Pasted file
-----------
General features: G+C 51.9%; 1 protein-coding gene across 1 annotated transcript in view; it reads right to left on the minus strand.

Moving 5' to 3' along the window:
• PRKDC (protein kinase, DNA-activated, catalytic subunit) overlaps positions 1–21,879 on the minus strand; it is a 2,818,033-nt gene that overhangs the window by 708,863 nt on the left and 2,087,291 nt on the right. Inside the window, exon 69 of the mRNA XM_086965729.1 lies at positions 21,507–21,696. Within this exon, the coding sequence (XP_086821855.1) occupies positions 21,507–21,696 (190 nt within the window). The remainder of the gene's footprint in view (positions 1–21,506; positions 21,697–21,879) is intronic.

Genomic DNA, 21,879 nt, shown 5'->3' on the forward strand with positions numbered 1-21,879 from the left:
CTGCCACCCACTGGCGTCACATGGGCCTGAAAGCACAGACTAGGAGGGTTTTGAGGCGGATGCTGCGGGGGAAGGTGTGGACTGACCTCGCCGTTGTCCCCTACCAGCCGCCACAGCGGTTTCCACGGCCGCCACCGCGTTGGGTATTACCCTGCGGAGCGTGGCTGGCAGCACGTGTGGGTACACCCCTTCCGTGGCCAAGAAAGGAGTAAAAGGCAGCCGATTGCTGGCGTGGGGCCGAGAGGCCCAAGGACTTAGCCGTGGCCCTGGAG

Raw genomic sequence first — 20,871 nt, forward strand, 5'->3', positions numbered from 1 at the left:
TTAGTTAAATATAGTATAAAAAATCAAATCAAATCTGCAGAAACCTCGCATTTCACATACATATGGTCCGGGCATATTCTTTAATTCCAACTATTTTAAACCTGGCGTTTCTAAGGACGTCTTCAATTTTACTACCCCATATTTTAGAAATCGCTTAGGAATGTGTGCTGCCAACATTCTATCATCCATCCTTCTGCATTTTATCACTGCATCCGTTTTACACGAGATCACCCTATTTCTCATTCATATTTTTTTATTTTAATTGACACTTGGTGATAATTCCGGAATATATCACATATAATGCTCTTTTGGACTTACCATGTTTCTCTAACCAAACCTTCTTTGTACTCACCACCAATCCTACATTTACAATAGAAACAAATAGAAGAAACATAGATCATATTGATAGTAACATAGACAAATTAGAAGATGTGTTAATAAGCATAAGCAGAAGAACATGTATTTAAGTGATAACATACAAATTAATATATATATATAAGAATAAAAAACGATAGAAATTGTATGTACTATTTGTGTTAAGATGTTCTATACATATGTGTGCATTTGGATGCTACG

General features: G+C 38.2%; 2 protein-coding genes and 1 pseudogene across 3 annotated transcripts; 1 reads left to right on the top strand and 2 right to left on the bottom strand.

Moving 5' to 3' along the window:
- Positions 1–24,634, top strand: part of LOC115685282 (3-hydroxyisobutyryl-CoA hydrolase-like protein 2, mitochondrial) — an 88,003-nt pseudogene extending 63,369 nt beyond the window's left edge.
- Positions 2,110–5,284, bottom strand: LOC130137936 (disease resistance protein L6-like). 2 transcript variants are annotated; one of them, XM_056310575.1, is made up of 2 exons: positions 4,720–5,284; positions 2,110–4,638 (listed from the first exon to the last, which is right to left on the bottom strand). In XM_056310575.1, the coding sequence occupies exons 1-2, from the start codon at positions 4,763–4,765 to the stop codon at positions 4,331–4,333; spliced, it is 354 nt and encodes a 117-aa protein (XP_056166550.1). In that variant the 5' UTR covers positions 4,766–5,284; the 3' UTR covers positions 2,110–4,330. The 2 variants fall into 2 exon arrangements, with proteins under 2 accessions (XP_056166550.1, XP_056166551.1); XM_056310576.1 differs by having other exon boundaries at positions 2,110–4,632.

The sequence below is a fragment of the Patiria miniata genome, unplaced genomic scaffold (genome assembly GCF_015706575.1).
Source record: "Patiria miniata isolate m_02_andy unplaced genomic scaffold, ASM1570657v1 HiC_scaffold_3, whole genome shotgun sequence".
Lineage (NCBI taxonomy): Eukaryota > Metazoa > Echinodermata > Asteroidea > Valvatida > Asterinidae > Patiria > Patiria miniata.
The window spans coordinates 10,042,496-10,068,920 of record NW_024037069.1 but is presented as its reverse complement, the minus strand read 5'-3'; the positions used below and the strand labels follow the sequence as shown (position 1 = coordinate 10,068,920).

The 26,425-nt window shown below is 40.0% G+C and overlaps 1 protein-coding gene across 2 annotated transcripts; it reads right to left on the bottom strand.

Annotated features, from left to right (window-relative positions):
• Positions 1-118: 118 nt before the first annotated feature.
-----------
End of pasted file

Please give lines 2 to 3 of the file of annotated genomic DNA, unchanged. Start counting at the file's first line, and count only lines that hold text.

Moving 5' to 3' along the window:
• PRKDC (protein kinase, DNA-activated, catalytic subunit) overlaps positions 1–21,879 on the minus strand; it is a 2,818,033-nt gene that overhangs the window by 708,863 nt on the left and 2,087,291 nt on the right. Inside the window, exon 69 of the mRNA XM_086965729.1 lies at positions 21,507–21,696. Within this exon, the coding sequence (XP_086821855.1) occupies positions 21,507–21,696 (190 nt within the window). The remainder of the gene's footprint in view (positions 1–21,506; positions 21,697–21,879) is intronic.